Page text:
Apple's ‘Misunderstood’ iPhone Child-Protection Features Gets Explained

We recently learned that Apple might be analyzing the images we upload to the iCloud servers. Now the fact is, that they have implemented a checking mechanism, but in this video, Apple’s Software Chief, Craig Federighi, explains what is happening to your images when you use iCloud Libraries. 

There is also a check done on images received in Messages for a child's device, which warns of it being unsafe. This analysis is performed on a database that is on-device, so there's no communication between your phone and an online service. 

With this video, I learned what actually goes on when we sign up to a cloud service. Documents are analyzed so they can be searched for easily, images get scanned to say what objects are in them, and with this change, I think Apple wants to use it in an important way. I am all for protecting children and to have the authorities aware of any illegal events, but the fact that Apple can check what's on our devices came as a shock. I thought I owned the devices — I paid for them. It is an eye-opener seeing to what degree Apple can access and get into our devices. 

Wouter du Toit's picture

Wouter is a portrait and street photographer based in Paris, France. He's originally from Cape Town, South Africa. He does image retouching for clients in the beauty and fashion industry and enjoys how technology makes new ways of photography possible.

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The iCloud screening is being overblown. All images online have a hash assigned to them. It is a unique number that allows duplicates to be identified. They are not looking at your images. They are comparing the hash assigned it. From a simple search:
"Apple is using its NeuralHash system to match a database of image hashes provided by agencies like the National Center for Missing Children (NCMEC) to images on user devices to search for CSAM. The system is designed to produce exact matches and Apple says there's a one in a trillion chance that an iCloud account can be accidentally flagged."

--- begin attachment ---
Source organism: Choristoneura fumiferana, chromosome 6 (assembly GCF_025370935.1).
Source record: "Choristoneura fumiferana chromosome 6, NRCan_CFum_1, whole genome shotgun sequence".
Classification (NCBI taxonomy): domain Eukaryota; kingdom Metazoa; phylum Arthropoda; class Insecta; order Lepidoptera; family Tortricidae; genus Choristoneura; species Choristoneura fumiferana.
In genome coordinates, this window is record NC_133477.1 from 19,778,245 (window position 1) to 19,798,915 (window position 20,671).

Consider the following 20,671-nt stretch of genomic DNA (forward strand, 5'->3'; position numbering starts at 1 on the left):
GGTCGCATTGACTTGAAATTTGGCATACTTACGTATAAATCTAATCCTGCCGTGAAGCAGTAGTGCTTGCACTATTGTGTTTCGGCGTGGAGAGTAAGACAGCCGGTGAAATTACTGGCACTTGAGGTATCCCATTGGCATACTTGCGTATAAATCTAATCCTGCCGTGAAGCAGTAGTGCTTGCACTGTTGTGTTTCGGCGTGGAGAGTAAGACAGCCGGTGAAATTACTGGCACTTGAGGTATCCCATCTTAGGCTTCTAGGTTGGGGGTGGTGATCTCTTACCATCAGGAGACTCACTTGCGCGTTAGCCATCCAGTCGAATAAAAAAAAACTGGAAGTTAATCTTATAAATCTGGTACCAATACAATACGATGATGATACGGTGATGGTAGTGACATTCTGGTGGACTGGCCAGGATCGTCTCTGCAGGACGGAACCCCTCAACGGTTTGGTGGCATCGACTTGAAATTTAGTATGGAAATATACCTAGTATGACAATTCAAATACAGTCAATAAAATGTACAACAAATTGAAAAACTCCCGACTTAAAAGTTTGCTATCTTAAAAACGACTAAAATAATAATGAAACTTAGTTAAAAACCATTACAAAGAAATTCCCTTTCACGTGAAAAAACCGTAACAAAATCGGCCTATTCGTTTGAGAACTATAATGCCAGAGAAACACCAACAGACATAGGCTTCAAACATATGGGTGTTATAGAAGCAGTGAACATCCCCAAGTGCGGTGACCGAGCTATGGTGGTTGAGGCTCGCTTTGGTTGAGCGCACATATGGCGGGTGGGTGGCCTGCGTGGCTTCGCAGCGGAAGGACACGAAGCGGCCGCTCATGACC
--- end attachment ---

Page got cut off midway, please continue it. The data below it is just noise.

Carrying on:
They are looking for copies of KNOWN porn. Not looking at naked pictures of your grandkids and trying to decide if they are porn. If you were Apple, would you want child porn stored your servers? Of course not. This is a great way to be sure the child porn consumers don't store their images on Apple's servers.
The iMessage feature is automatic for kids and optional for adults. It blurs naked pics based upon an AI algorithm. It does not report to anyone but the child's parents.

Poorly written article that was not researched at all but got his info from reading the headlines.

How are people still not understanding that they are NOT looking through the images on your iPhone. The images being checked are being stored on Apple’s servers. If it’s that big of a deal for you then just don’t upload your images to iCloud.

Hashes are being generated on the device, and that has been happening for quite awhile. Literally the only new thing here is that if a hash that Apple has designated as CSAM shows up on their servers they flag it and send it for review. Why is this so difficult to understand? I get that you have a crusade against Apple - get over it. If you don’t want a giant corporation flagging your data then don’t put it on their servers.

You have spent time creating an account on a photography website just to make negative comments about a company, whilst also accusing someone else of being fanatical…. Surely you must see the irony in this?